During these episodes, there are recurrent dips in the blood oxygen levels, putting stress on the heart. As a result, sleep is unrefreshing and patients typically feel sleepy and irritable throughout the day.
What if OSA is left untreated?
In addition to causing sleep disruption and daytime symptoms, OSA can increase the risks of serious health complications such as:
I sleep through the night without recurrent awakenings, does this mean I do not have OSA?
No. Often, the sleep disturbances caused by OSA are short and intermittent and are insufficient to fully rouse the affected person from sleep completely. These repeated short arousals are however enough to result in unrefreshing sleep and all the adverse health consequences described previously.
It is best to see a sleep specialist to confirm the diagnosis. In the initial consultation, a thorough sleep history will be taken to assess for OSA. If OSA is suspected, an overnight sleep study is recommended to confirm the diagnosis of OSA.
What is a sleep study?
A sleep study or polysomnogram (PSG) is an overnight noninvasive diagnostic test done in a Sleep Laboratory. The PSG monitors the different stages of sleep, heart rhythm, muscle activity, breathing effort and oxygen levels during sleep. The severity of OSA can also be determined.
A very effective treatment for OSA is Continuous Positive Airway Pressure (CPAP) therapy. CPAP therapy is considered the gold standard and most effective non-surgical treatment for OSA. Depending on the severity of OSA and the upper airway anatomy, other treatment options include weight loss, wearing of appliance during sleep and surgery.
How does CPAP therapy work?
CPAP therapy works by quietly delivering pressurised air through the nose or mouth to keep the upper airway open and maintain normal breathing during sleep. There are two important parts of the CPAP machine that need to be decided on by careful consultation with your sleep physician prior to using CPAP.
CPAP is administered through a mask that seals either the nose, mouth or both the nose and the mouth. There are a variety of masks that can be used. Most of these are made from a soft silicon or gel to maximise comfort. The mask chosen for you will be fitted by the sleep technician to suit your facial structure and breathing habits.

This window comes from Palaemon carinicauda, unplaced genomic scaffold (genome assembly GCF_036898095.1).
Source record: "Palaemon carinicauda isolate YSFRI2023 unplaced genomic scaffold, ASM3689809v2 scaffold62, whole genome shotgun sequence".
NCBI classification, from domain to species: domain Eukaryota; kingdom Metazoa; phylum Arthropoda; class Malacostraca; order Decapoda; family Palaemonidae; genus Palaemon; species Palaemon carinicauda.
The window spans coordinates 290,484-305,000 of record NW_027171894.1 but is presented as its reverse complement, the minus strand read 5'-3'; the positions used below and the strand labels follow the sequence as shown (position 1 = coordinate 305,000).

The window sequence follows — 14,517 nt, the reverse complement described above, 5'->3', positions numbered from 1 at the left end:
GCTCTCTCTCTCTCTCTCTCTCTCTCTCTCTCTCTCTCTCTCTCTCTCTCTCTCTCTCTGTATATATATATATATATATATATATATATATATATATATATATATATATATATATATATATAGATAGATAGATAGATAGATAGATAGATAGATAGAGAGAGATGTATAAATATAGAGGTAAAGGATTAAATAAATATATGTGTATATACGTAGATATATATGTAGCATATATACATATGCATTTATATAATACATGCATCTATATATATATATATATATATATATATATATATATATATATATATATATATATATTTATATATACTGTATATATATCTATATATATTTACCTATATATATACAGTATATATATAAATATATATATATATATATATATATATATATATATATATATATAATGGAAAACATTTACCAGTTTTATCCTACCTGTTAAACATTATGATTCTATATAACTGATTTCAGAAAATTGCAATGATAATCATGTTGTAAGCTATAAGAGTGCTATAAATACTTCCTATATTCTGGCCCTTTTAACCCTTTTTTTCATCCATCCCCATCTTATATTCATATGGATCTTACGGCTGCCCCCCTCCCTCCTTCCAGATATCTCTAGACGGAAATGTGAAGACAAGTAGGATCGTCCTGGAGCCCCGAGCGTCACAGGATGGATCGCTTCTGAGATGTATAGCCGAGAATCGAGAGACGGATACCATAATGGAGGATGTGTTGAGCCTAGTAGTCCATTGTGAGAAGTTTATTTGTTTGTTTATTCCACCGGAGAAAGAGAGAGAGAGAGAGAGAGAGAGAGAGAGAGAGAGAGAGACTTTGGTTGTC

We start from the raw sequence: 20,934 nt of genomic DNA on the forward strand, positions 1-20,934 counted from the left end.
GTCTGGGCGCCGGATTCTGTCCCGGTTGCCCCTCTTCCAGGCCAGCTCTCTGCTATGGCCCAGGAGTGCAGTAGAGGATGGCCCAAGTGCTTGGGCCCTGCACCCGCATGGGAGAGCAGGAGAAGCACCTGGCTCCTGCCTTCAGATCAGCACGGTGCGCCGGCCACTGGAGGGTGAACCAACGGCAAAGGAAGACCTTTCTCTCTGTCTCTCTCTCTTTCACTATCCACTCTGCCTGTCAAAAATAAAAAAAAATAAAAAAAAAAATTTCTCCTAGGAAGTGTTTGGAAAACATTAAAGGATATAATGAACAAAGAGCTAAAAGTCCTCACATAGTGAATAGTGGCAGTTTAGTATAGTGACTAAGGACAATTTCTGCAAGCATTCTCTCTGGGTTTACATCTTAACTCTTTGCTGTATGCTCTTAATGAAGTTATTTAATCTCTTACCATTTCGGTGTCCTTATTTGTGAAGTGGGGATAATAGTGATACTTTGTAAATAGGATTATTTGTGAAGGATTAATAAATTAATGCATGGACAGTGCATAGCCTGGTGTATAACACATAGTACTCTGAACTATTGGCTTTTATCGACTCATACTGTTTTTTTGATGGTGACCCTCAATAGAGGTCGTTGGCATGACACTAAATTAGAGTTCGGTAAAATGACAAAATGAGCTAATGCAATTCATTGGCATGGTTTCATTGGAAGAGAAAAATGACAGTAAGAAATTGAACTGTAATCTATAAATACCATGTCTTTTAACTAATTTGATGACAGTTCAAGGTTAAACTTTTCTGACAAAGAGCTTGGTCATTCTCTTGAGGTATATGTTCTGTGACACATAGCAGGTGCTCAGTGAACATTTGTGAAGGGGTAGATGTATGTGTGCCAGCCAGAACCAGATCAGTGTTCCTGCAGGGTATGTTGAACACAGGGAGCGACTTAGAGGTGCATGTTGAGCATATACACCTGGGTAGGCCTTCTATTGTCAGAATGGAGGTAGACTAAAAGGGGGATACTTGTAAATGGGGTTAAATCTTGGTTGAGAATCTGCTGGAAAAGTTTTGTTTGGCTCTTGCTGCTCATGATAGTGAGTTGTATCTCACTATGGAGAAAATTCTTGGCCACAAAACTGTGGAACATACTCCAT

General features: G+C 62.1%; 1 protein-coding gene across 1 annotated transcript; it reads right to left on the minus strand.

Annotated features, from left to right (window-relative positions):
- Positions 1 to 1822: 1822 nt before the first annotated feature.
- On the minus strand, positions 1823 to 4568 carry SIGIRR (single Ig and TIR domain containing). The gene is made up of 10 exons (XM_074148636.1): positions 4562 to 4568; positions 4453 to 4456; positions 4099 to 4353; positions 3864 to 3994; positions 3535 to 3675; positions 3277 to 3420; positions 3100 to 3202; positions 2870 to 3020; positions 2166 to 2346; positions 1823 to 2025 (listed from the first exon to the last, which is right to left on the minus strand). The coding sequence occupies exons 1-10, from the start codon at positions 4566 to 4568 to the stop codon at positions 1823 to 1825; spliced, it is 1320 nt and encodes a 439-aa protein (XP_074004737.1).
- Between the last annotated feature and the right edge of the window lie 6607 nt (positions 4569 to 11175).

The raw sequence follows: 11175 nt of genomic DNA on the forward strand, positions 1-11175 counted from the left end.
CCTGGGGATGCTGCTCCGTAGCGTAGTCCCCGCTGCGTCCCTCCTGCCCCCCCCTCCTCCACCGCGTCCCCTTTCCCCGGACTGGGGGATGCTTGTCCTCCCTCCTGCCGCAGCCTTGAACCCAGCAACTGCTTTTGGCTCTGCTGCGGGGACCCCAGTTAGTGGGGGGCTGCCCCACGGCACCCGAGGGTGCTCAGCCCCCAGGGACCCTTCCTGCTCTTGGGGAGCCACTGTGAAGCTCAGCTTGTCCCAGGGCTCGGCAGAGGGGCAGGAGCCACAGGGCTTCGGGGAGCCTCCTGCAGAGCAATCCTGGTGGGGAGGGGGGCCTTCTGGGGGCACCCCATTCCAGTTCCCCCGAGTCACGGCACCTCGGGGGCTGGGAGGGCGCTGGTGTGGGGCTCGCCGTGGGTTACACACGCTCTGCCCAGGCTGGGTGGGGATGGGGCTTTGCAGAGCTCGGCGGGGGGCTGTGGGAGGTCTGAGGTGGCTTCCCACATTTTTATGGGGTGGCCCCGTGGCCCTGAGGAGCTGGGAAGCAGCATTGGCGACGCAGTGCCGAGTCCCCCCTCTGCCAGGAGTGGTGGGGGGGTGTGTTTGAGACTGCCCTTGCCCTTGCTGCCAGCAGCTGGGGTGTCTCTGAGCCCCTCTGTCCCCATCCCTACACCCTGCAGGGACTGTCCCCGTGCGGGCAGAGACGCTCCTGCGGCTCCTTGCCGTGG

The first step in choosing the type of mask is to establish how you breathe naturally (through the nose, mouth or both). There are different types of masks to suit different needs, such as:
In order to optimise the comfort and success of CPAP therapy, it is important to identify and treat any reversible causes of nasal obstruction (e.g. chronic rhinitis, nasal polyps or septal deformities) prior to CPAP therapy.
Most CPAP machines today are small – about the size of a bedside alarm clock – quiet and relatively portable.
Modern CPAP devices can deliver a fixed pressure or may have sophisticated software that can detect obstruction and self-adjust the delivered pressure (auto-titrating machines). Excessive pressure can cause air leak and discomfort while insufficient pressure will not effectively treat the sleep apnoea.
Some devices have special modes that allow you to breathe out more easily, or can deliver a different pressure depending on whether you are breathing in or out.
The type and setting of each device will need to be individualised for each patient after consultation with your sleep specialist.
What happens after OSA is treated?
OSA sufferers who start using CPAP report sleeping better and feeling more energetic and less sleepy during the day. Some report feeling better after the first day of treatment while for others, the improvement may only become apparent after a few weeks of sustained use. The benefits of CPAP include:
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